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Clinton powers to N.H. comeback over Obama

Hillary Clinton proved Tuesday that more than one Clinton can be "the Comeback Kid." "Over the last week, I listened to you, and in the process I found my own voice," she  said at a victory celebration Tuesday.
/ Source: The Associated Press

Hillary Rodham Clinton proved Tuesday that more than one Clinton can be "the Comeback Kid."

"Over the last week, I listened to you, and in the process I found my own voice," Clinton said at a victory celebration after her win over Barack Obama. "Now, together, let's give America the kind of comeback that New Hampshire has just given me."

Clinton, whose husband used a second-place finish in New Hampshire in 1992 to propel himself to the White House, had trailed Obama in recent polling. In the last days, though, she overhauled her campaign operation here and took a new tone to the trail. Aides, meanwhile, executed the long-laid ground game that even rivals acknowledged was masterful.

The New York senator and former first lady hugged both former President Clinton and their daughter, Chelsea, before taking the podium and saying, "thank you, thank you so much" repeatedly.

"I come tonight with a very, very full heart and I want especially to thank New Hampshire," she said. "For all the ups and down of this campaign, you helped remind everyone that politics isn't a game. ... We came back tonight because you spoke loudly and clearly."

"Tomorrow, we're going to get up, roll up our sleeves and keep going," Clinton said to enthusiastic applause.

More women than men voted
In the end, though, key voting blocs were there for Clinton in New Hampshire — or weren't there for Obama, depending on how the campaigns frame it. According to exit polling conducted by The Associated Press and the networks, far more women voted than men; Clinton won 45 percent of them compared to 36 for Obama.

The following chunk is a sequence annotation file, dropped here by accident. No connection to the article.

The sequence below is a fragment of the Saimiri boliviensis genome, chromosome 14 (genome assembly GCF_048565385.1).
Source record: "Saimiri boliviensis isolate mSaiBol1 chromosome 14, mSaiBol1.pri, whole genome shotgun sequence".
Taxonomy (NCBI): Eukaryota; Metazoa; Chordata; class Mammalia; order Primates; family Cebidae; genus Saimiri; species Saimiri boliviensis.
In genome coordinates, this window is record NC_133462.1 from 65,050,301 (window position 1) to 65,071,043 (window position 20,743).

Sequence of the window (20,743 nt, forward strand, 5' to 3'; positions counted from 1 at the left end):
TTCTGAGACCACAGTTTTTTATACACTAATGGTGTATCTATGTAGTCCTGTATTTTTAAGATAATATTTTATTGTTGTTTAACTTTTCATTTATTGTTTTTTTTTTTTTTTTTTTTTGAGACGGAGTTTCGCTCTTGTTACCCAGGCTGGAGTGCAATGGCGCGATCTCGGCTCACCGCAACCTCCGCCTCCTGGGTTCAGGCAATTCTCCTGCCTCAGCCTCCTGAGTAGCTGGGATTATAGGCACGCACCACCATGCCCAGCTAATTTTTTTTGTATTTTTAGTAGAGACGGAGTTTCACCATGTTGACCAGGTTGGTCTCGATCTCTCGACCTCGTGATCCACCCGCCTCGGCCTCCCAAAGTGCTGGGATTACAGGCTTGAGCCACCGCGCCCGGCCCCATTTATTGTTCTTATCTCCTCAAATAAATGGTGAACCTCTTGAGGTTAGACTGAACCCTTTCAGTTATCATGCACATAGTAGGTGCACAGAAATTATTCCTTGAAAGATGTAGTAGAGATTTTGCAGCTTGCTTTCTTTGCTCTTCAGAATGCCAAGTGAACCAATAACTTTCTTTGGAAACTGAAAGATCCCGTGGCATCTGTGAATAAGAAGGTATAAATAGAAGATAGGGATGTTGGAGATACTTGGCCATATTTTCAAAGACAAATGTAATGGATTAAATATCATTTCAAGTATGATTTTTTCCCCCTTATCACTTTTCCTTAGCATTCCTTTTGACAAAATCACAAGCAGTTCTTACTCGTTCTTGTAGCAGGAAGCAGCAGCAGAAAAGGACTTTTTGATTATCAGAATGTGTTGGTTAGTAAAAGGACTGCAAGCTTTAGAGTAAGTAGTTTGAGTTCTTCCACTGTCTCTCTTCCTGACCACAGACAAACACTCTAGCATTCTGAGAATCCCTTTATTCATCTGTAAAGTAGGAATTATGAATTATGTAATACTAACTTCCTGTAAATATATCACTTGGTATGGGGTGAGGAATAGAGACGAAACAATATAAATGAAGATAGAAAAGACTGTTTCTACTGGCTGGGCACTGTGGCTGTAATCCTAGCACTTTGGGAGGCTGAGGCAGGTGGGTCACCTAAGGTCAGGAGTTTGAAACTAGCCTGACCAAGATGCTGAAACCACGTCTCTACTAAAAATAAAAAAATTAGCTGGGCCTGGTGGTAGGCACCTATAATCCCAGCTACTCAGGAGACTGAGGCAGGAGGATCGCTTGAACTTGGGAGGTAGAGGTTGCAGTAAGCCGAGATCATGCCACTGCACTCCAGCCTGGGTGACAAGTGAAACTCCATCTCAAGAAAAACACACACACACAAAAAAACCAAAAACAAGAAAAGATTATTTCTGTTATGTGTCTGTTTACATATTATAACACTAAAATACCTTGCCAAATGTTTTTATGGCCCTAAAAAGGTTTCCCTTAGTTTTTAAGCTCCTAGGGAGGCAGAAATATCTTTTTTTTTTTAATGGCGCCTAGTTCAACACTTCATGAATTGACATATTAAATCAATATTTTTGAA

Also according to exit polls, fewer younger voters turned out in New Hampshire than in Iowa, depriving Obama of crucial support.

Clinton's organization delivered. She hired the state's top political organizers, including the executive director of the New Hampshire Democratic Party that helped orchestrate 2006's landslide wins in the state House, Senate and Executive Council. She also picked up the popular chairwoman of the party and other party elders. She also picked up key advisers, including Howard Dean's guru Karen Hicks and belatedly Al Gore aide Doug Hattaway.

The homegrown, Granite State feel of the Clinton organization mimicked that of Sen. John Kerry's 2004 win here.

The campaign organized down to the precinct level. They built lists of endorsers and volunteers. They spent more than $5 million on 5,000 television ads in New Hampshire media markets.

Despite that, as the summer wore on, Clinton's poll numbers leveled out. Obama built a similar organization and his name identification crept upward.

When asked Tuesday morning what she planned to tell supporters Tuesday night, Clinton only offered a cautious "We'll see."

As her optimistic smile made its way to polling places and businesses, record turnout hinted she faced a more difficult than predicted challenge from Obama. Her husband, the former president, starting spinning a loss here and blaming the calendar for not giving the campaign time to adjust after Iowa.

"The only thing I hate is New Hampshire should have had the customary 10 days after Iowa. If they had, I wouldn't have any doubt about the outcome of this. It's just hard to overcome the media deluge," Bill Clinton said in Seabrook, returning to his frequent criticism of how reporters have covered his wife compared to Obama.

"It's just almost impossible to vote five days after Iowa without being unduly influenced by the media coverage from Iowa. So, you know, that colored the polls — the switch in the polls for two days — and then we've had a three-day election."

Even without the time, it was enough.